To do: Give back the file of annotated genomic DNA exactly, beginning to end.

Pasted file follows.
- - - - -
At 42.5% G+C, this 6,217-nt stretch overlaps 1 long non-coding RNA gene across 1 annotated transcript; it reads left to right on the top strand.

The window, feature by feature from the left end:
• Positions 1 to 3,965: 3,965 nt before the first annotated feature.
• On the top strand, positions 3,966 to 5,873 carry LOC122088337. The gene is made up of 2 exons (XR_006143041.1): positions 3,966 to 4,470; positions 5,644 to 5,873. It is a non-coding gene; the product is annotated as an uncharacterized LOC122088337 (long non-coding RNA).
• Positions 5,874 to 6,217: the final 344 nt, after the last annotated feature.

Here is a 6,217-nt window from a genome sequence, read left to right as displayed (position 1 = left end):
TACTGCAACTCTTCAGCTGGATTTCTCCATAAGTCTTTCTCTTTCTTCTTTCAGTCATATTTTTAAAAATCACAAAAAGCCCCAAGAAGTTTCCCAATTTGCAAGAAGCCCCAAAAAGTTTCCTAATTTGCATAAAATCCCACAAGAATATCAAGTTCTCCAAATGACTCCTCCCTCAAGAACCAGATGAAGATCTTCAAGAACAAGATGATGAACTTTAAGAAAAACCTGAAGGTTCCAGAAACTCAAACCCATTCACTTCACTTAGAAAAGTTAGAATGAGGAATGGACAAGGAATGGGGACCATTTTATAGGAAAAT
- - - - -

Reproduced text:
At 42.5% G+C, this 6,217-nt stretch overlaps 1 long non-coding RNA gene across 1 annotated transcript; it reads left to right on the top strand.

The window, feature by feature from the left end:
• Positions 1 to 3,965: 3,965 nt before the first annotated feature.
• On the top strand, positions 3,966 to 5,873 carry LOC122088337. The gene is made up of 2 exons (XR_006143041.1): positions 3,966 to 4,470; positions 5,644 to 5,873. It is a non-coding gene; the product is annotated as an uncharacterized LOC122088337 (long non-coding RNA).
• Positions 5,874 to 6,217: the final 344 nt, after the last annotated feature.

Here is a 6,217-nt window from a genome sequence, read left to right as displayed (position 1 = left end):
TACTGCAACTCTTCAGCTGGATTTCTCCATAAGTCTTTCTCTTTCTTCTTTCAGTCATATTTTTAAAAATCACAAAAAGCCCCAAGAAGTTTCCCAATTTGCAAGAAGCCCCAAAAAGTTTCCTAATTTGCATAAAATCCCACAAGAATATCAAGTTCTCCAAATGACTCCTCCCTCAAGAACCAGATGAAGATCTTCAAGAACAAGATGATGAACTTTAAGAAAAACCTGAAGGTTCCAGAAACTCAAACCCATTCACTTCACTTAGAAAAGTTAGAATGAGGAATGGACAAGGAATGGGGACCATTTTATAGGAAAAT